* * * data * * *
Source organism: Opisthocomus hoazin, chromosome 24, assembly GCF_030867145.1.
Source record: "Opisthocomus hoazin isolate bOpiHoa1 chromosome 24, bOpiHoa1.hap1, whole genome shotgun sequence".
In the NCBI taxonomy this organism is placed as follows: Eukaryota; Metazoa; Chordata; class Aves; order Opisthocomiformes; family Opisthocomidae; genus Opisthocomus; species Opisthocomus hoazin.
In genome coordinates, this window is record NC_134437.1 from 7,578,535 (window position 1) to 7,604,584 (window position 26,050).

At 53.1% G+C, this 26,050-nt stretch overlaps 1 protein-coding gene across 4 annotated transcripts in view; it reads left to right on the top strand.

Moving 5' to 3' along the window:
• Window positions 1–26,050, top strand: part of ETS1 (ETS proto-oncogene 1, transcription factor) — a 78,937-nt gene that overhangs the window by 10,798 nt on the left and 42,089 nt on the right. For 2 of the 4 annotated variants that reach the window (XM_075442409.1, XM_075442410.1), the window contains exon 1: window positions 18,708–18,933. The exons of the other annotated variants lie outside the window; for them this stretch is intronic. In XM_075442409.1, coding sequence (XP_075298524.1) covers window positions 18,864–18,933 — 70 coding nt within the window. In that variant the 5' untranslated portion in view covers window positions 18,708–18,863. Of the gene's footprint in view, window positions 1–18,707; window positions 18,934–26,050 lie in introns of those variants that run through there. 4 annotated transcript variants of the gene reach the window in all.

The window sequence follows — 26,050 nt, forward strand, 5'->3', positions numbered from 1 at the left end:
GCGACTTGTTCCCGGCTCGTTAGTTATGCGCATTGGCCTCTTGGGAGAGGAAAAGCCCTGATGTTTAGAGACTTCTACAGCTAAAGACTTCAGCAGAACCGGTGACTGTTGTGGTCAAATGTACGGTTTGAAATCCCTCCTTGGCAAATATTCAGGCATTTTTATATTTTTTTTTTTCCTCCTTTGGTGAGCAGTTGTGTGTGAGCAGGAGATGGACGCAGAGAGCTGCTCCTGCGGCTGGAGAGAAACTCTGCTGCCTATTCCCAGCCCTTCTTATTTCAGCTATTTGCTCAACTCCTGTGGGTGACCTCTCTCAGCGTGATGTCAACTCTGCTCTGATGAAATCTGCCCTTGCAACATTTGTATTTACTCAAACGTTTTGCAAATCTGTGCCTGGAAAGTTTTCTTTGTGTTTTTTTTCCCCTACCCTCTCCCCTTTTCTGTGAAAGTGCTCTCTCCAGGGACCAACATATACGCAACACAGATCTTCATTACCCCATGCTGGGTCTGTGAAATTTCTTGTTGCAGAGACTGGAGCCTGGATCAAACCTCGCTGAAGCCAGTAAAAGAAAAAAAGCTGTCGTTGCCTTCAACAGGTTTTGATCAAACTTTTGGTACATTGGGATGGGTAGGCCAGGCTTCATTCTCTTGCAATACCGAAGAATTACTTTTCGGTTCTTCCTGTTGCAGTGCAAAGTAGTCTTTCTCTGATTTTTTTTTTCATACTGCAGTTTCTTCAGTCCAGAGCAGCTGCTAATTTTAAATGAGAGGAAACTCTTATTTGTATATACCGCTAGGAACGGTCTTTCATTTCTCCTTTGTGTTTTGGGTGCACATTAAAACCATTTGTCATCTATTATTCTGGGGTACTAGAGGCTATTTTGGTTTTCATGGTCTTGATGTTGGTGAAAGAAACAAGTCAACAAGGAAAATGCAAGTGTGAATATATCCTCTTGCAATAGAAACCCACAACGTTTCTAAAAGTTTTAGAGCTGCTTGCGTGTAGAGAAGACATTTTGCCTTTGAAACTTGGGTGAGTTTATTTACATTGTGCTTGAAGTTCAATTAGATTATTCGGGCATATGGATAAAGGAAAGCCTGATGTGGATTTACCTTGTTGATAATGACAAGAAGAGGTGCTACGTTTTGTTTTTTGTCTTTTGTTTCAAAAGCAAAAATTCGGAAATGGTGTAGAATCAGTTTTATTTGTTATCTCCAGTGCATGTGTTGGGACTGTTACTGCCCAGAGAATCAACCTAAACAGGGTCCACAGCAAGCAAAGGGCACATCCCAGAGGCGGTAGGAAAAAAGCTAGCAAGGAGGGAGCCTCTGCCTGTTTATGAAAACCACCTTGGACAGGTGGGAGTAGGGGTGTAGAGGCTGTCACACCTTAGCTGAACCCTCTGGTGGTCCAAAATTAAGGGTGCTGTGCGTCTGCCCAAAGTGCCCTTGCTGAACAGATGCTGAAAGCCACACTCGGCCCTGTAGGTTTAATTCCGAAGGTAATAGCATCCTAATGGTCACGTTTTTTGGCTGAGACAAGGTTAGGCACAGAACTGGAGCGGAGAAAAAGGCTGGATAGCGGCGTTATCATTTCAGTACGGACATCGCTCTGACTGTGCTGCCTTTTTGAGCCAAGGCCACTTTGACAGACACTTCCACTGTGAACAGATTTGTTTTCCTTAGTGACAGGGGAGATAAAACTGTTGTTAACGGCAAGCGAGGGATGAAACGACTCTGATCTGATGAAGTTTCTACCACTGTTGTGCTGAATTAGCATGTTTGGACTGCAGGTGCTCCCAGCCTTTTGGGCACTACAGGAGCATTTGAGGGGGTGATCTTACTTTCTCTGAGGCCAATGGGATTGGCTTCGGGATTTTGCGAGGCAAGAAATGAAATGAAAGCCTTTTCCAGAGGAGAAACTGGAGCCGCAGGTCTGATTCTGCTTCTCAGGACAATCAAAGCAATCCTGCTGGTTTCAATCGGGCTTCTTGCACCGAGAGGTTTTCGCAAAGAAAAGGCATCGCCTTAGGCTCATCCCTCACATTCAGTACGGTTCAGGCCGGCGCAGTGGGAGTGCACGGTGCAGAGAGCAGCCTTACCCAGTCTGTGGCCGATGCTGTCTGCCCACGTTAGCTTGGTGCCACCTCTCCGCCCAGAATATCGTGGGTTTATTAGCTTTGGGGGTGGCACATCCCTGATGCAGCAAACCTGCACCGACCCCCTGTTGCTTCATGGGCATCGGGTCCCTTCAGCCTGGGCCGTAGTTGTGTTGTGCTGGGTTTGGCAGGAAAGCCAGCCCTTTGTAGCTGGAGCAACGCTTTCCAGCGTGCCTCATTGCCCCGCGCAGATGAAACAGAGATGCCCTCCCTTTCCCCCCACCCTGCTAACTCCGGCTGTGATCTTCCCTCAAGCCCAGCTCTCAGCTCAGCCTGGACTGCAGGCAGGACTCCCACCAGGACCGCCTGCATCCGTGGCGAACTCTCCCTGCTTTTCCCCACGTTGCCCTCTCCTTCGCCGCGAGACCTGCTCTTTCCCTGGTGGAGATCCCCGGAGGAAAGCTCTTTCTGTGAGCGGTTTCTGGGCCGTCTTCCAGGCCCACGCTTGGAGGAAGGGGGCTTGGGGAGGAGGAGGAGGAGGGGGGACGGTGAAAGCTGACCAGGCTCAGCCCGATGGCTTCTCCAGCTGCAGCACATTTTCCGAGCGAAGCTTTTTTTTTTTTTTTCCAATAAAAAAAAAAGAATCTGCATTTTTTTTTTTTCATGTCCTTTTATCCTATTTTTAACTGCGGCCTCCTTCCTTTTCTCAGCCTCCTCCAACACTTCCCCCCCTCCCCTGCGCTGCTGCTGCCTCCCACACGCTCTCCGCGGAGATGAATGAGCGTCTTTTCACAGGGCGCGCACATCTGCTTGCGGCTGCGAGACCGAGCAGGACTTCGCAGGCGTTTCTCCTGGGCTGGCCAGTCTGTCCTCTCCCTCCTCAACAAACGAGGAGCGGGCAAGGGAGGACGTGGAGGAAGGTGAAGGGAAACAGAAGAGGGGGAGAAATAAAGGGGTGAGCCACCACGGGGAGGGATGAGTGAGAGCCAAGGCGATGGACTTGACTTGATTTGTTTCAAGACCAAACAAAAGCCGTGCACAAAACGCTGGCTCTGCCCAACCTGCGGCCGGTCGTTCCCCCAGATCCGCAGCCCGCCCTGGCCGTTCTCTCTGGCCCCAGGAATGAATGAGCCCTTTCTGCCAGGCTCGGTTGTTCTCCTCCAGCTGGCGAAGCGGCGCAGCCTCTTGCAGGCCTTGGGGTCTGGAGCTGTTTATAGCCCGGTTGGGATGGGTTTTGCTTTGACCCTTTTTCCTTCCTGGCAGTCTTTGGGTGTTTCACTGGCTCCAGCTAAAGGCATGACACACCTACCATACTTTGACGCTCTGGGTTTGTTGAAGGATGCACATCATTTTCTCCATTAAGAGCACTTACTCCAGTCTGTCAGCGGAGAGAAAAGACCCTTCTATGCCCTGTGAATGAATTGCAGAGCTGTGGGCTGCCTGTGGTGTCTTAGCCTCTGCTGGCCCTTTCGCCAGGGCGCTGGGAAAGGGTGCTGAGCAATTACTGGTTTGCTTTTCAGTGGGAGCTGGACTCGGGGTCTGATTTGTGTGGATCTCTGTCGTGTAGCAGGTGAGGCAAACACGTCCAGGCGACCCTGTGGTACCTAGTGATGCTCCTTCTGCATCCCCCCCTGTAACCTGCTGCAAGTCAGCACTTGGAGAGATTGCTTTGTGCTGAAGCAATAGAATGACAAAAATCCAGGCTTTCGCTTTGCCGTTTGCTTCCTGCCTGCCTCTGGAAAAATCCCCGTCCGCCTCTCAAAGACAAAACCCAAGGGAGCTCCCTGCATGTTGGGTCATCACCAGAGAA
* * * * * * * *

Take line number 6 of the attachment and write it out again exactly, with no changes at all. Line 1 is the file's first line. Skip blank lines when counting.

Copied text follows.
Moving 5' to 3' along the window: